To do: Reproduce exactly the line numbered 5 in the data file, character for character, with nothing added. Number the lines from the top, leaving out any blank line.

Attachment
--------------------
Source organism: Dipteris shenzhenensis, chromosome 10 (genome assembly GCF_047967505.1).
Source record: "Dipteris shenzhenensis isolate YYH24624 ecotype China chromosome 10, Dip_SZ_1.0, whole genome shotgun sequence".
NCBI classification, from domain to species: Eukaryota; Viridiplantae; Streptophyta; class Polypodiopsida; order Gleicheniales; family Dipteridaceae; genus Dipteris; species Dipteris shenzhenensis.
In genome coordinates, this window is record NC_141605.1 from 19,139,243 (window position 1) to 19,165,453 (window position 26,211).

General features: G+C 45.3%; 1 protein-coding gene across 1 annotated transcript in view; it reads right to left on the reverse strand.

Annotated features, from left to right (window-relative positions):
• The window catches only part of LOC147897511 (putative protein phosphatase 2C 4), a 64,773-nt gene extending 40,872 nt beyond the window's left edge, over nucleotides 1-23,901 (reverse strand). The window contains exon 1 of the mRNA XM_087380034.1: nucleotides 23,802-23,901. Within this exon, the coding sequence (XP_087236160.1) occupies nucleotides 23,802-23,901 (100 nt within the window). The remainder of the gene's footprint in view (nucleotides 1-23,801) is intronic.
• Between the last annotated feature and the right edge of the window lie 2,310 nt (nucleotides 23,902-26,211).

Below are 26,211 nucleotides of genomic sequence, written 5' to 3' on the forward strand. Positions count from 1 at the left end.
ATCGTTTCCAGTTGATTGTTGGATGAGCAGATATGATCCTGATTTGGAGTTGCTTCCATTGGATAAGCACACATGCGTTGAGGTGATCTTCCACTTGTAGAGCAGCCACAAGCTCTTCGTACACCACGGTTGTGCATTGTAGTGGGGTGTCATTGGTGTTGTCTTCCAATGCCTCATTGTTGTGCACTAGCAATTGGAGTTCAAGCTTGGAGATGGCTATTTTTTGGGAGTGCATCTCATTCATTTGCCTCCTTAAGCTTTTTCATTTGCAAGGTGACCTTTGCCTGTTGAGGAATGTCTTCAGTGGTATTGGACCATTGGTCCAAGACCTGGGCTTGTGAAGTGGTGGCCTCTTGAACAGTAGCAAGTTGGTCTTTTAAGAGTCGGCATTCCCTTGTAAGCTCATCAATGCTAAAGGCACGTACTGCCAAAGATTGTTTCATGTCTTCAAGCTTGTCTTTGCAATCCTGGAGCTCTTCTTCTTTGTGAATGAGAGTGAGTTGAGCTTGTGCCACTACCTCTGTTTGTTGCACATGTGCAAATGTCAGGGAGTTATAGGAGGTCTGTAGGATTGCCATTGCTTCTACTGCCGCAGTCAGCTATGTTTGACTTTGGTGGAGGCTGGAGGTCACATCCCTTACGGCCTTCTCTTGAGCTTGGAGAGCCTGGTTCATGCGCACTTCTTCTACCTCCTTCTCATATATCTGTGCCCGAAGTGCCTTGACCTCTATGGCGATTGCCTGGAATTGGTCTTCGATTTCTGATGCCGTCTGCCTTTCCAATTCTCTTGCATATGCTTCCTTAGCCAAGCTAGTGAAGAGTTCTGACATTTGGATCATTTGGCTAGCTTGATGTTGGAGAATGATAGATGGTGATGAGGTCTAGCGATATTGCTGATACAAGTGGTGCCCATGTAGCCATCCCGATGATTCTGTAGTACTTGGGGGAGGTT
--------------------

General features: G+C 45.3%; 1 protein-coding gene across 1 annotated transcript in view; it reads right to left on the reverse strand.